Vincent Van Gogh is known and celebrated for different parts of his work and life. I think I feel a kinship with him based upon a common Dutch heritage and an empathy with his personal struggles. I love the expressiveness of his work, his ability to capture feeling and emotion and freeze it on a canvas. Still, when I look upon his face (as he saw it) I know there is a longing within him to be more than he thought he was being. A longing to squeeze more from himself, to be more, fail less; and, perhaps, to even struggle less with his own demons. Even the fashion he turns his face away from his own self-portrait to hide the ear he severed off his own head (in a fit of madness) demonstrates his efforts to show himself as more complete than he really was.
Van Gogh was prolific and astounding in his talent. But I don’t believe talent was his daily personal concern. I believe his personal fight with his demons, his struggle within was the true daily challenge. Van Gogh’s talent was a simple manifestation of that struggle; his prolific artistic production was a sign of the level of his fight and the all consuming nature of his desire to perfect and order what he felt and saw in his heart.
Gallery 80 is a room with a view. It is a room of reflection and introspection. Clearly, the earliest and most rudimentary work of these two masters far surpasses any of my own; however, my comparisons and conclusions are not intended to be about the end product. The affinity I feel for the work is driven by a sense of who these two men were and what was happening within them as they worked. This is the lesson. The two men were contemporaries and traveled in some of the same circles, although Van Gogh was an unknown and Monet was considered far more successful during his lifetime. Each man had his own crosses to bear. One of these men never knew he was a success because he was unable to win the internal war with his own demons and his life was cut short by a revolver fired by his own hand. It was the struggle for a fullness of expression—or perhaps sanity—that drove their excellence.
Sadly, we do not choose all of the circumstances in our lives. Each of us will be forced to reckon with moments, limitations and losses that we would not desire. But dire circumstances can lead to some of our greatest work. Van Gogh himself, produced some of his most enduring art from within the walls of an asylum.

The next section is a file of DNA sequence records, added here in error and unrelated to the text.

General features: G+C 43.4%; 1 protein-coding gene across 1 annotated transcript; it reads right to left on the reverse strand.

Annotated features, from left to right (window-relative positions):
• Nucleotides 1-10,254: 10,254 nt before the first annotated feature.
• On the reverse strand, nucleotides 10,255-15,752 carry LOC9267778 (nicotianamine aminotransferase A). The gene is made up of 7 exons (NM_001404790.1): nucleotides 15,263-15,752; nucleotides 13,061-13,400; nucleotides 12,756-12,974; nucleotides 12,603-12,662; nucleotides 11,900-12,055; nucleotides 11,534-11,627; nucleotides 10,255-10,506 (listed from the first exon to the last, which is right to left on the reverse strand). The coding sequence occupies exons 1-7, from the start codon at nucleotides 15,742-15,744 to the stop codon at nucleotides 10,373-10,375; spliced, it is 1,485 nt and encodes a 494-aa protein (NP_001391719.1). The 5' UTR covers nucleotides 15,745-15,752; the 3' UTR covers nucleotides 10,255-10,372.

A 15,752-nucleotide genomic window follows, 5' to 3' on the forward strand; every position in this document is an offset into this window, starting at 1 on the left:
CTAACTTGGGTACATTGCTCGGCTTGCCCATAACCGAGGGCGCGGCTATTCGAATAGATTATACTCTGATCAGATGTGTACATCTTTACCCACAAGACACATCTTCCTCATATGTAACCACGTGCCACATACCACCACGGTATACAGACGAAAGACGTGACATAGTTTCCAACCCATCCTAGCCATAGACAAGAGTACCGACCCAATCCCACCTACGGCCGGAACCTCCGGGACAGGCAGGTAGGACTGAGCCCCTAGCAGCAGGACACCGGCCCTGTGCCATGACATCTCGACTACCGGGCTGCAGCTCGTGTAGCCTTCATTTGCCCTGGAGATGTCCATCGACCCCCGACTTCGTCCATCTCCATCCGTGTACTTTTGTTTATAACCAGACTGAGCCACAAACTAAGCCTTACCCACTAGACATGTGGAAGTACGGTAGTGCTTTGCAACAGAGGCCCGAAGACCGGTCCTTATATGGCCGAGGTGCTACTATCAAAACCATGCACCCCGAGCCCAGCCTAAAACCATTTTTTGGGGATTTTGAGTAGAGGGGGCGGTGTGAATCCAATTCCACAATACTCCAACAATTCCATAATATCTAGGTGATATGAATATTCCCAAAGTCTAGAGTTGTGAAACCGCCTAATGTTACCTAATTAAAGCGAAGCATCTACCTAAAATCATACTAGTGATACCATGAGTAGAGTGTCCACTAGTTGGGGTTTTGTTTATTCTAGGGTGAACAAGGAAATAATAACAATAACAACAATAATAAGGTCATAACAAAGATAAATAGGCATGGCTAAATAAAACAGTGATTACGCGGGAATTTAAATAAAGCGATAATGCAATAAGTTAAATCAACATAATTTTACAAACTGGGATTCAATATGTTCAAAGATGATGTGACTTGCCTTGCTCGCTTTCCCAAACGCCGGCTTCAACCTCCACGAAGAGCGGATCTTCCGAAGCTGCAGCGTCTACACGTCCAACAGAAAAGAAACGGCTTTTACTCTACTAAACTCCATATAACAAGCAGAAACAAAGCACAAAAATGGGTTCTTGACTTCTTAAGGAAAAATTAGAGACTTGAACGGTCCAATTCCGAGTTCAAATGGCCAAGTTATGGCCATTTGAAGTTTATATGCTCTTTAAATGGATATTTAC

A question floats to my ears from somewhere within the temperature-controlled banality of Gallery 80. It is little more than a whisper: “Who will you be?” I peer quizzically at the elderly couple seated to my left: They are engrossed in the audio tour; the question didn’t come from them. Far across the room to my right, a jacketed docent docent stands next to a large Degas painting: He didn’t ask the question either.
The question comes again: ”Who will you be?”
This time the voice is faintly familiar—a mixture of all of the the voices of me. A chorus of friend and foe alike. Although some of them sound different without the sneer of accusation and doubt, they are undoubtedly my own.
The question hangs before me like a cloud of summer gnats, unable to be ignored and insistent. I look out the window and contemplate a response.
I have heard it said that growing old is nothing more than the slow decay of abandon giving way to expediency. The thought of losing passion and abandon makes me cringe at the prospect of an expedient existence where life is spent in the thick of thin things. My fear of expediency—my fear of an existence bleached of the passion, whimsy and wildness of youth—leads me back to a relationship with my own madness and doubt. The self-loathing is a companion of the creativity, and they never visit alone. For this reason I give myself willingly to the madness. In my mind, I leave the door slightly ajar and set him a place at the table. I do this willingly. I choose the suffering and the self-doubt. It is a choice I have forgotten how to unmake.
This is not a place without hope. I can prepare, as can any other, who deal with self-imposed expectations and perfectionism. In my personal journey, the mental madness has but one standard when it pertains to my art and it goes something like this:
To be able to express fully and completely what is within us, wholly and without error. For just the briefest of moments to be one with God through line, space, shade, shadow and paint. Using those abilities and talents bestowed upon us by the creator to replicate this world. His world. Our world. We replicate emotion and atmosphere and excite in others feelings they feel when they experience God’s creation. This is the only perfect art and the only expression worthy of pursuit.
I will fail. I can only fail when any effort is held up to the standard of the madness. Still I can prepare. I can accept that I am on a journey and that, while imperfect, there exist moments of perfection in my postcards from the journey. There is worth in the pursuit of perfection in anything that we do, even if the final result is far short of the goal. It is a fool’s errand to require perfection in this life as a precursor to happiness, worse yet to stake our self-worth on our ability to achieve it in any one thing. “The fault, dear Brutus, is not in our stars, it lies in us…” We should set reasonable goals for ourselves, be more gentle and kind with ourselves in our humanness and fragility. There is a beauty that lies within each and every human being that we may or may not realize in our lifetimes. We should not snuff it out in ourselves simply because it doesn’t arrive on our timetable.